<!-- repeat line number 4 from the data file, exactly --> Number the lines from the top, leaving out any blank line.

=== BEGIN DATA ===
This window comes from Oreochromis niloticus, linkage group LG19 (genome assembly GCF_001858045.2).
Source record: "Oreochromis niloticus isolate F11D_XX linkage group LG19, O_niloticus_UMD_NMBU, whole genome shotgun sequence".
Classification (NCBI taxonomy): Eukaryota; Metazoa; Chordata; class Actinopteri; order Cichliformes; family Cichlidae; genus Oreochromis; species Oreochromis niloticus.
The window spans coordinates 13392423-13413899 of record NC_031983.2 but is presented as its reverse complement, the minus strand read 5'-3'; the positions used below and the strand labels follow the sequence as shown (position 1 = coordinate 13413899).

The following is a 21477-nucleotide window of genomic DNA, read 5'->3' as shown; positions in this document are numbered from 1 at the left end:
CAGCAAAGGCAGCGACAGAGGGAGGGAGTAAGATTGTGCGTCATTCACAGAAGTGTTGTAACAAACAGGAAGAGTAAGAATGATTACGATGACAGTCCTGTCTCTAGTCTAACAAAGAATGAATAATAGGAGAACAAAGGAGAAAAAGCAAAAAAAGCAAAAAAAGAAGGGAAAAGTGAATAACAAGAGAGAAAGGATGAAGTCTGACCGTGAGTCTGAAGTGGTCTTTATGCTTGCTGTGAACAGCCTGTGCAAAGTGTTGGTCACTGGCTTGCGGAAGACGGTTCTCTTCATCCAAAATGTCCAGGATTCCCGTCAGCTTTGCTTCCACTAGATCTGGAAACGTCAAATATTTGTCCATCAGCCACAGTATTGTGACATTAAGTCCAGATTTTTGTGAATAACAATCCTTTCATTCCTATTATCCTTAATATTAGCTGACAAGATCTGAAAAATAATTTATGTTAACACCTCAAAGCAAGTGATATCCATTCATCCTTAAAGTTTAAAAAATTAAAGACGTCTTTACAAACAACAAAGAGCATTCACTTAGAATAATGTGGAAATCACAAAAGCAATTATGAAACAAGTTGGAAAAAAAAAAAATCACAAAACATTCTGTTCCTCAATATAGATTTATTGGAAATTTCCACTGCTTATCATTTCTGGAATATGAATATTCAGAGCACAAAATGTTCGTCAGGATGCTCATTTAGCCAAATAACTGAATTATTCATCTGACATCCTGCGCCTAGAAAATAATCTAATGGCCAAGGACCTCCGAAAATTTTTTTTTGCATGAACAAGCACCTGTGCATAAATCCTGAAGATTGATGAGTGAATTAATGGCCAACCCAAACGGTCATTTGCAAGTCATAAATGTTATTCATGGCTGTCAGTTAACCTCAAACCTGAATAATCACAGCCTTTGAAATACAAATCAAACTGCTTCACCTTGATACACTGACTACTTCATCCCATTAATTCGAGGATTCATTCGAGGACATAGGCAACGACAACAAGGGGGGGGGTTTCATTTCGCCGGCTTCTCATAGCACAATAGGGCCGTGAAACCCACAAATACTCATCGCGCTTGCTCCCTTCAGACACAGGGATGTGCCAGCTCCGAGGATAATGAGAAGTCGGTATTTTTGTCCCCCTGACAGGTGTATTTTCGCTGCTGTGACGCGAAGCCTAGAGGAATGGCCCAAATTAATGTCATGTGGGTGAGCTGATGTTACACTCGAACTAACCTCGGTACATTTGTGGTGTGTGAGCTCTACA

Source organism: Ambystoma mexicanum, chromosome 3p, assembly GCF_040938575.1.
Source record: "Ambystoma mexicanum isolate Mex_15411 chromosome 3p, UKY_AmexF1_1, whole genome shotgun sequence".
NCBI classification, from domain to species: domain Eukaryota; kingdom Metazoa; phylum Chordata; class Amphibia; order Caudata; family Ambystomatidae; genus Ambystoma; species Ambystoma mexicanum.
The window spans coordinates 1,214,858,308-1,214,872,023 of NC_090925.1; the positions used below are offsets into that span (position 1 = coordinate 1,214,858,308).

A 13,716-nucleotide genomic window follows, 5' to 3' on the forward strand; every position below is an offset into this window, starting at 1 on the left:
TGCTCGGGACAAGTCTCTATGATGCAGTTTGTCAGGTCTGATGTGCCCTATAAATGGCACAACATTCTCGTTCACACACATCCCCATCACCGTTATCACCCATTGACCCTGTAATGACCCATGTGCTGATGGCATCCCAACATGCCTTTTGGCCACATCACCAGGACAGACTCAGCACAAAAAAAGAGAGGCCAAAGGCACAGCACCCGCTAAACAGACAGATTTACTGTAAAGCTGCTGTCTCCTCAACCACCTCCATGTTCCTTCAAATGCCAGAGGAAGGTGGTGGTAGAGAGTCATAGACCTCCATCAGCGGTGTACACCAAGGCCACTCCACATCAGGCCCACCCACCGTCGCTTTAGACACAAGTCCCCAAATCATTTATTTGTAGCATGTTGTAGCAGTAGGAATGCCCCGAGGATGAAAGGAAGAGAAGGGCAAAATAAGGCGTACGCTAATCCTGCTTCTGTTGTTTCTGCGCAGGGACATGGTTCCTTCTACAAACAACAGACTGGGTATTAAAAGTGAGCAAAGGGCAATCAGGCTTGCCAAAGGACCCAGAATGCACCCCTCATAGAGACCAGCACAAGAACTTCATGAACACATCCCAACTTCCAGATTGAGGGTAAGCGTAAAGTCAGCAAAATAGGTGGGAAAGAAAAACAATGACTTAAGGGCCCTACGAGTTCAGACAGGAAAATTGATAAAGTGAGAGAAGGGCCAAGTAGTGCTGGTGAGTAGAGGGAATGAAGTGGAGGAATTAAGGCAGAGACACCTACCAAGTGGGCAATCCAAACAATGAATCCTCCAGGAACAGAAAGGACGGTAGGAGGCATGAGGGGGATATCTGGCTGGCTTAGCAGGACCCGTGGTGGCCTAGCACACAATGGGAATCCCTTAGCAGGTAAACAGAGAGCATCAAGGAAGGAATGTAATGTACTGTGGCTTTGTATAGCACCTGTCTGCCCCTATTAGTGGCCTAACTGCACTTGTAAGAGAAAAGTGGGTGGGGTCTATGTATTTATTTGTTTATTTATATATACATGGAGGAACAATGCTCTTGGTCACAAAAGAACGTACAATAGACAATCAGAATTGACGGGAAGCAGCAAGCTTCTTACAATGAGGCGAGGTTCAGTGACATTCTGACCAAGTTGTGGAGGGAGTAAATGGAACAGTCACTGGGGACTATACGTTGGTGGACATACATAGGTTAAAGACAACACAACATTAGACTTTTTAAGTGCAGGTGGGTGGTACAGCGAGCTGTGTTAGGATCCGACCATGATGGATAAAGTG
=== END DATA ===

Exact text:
The window spans coordinates 13392423-13413899 of record NC_031983.2 but is presented as its reverse complement, the minus strand read 5'-3'; the positions used below and the strand labels follow the sequence as shown (position 1 = coordinate 13413899).